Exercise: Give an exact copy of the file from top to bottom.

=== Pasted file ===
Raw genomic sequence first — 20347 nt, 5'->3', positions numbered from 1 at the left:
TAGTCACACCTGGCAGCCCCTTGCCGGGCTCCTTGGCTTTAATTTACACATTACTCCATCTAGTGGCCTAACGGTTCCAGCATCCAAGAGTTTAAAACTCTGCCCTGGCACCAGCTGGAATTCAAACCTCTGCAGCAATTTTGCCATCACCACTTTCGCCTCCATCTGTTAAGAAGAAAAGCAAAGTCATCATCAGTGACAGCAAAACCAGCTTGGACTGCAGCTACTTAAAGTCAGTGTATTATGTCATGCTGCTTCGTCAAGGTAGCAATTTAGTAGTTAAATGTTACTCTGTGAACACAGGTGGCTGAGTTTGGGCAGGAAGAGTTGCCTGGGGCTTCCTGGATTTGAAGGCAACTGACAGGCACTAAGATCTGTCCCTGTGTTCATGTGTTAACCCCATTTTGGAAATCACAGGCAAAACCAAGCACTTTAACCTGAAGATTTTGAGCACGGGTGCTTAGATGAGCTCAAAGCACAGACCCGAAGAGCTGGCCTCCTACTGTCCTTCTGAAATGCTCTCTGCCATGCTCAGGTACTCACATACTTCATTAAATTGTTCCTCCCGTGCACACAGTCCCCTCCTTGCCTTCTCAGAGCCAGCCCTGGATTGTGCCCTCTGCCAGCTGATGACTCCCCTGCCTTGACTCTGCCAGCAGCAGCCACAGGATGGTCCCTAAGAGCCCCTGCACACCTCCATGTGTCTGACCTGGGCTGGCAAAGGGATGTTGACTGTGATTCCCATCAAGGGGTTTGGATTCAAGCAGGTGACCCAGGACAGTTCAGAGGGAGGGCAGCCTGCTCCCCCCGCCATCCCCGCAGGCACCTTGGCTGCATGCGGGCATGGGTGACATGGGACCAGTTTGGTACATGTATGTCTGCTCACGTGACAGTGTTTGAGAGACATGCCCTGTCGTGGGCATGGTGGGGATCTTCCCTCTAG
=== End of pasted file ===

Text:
Raw genomic sequence first — 20347 nt, 5'->3', positions numbered from 1 at the left:
TAGTCACACCTGGCAGCCCCTTGCCGGGCTCCTTGGCTTTAATTTACACATTACTCCATCTAGTGGCCTAACGGTTCCAGCATCCAAGAGTTTAAAACTCTGCCCTGGCACCAGCTGGAATTCAAACCTCTGCAGCAATTTTGCCATCACCACTTTCGCCTCCATCTGTTAAGAAGAAAAGCAAAGTCATCATCAGTGACAGCAAAACCAGCTTGGACTGCAGCTACTTAAAGTCAGTGTATTATGTCATGCTGCTTCGTCAAGGTAGCAATTTAGTAGTTAAATGTTACTCTGTGAACACAGGTGGCTGAGTTTGGGCAGGAAGAGTTGCCTGGGGCTTCCTGGATTTGAAGGCAACTGACAGGCACTAAGATCTGTCCCTGTGTTCATGTGTTAACCCCATTTTGGAAATCACAGGCAAAACCAAGCACTTTAACCTGAAGATTTTGAGCACGGGTGCTTAGATGAGCTCAAAGCACAGACCCGAAGAGCTGGCCTCCTACTGTCCTTCTGAAATGCTCTCTGCCATGCTCAGGTACTCACATACTTCATTAAATTGTTCCTCCCGTGCACACAGTCCCCTCCTTGCCTTCTCAGAGCCAGCCCTGGATTGTGCCCTCTGCCAGCTGATGACTCCCCTGCCTTGACTCTGCCAGCAGCAGCCACAGGATGGTCCCTAAGAGCCCCTGCACACCTCCATGTGTCTGACCTGGGCTGGCAAAGGGATGTTGACTGTGATTCCCATCAAGGGGTTTGGATTCAAGCAGGTGACCCAGGACAGTTCAGAGGGAGGGCAGCCTGCTCCCCCCGCCATCCCCGCAGGCACCTTGGCTGCATGCGGGCATGGGTGACATGGGACCAGTTTGGTACATGTATGTCTGCTCACGTGACAGTGTTTGAGAGACATGCCCTGTCGTGGGCATGGTGGGGATCTTCCCTCTAG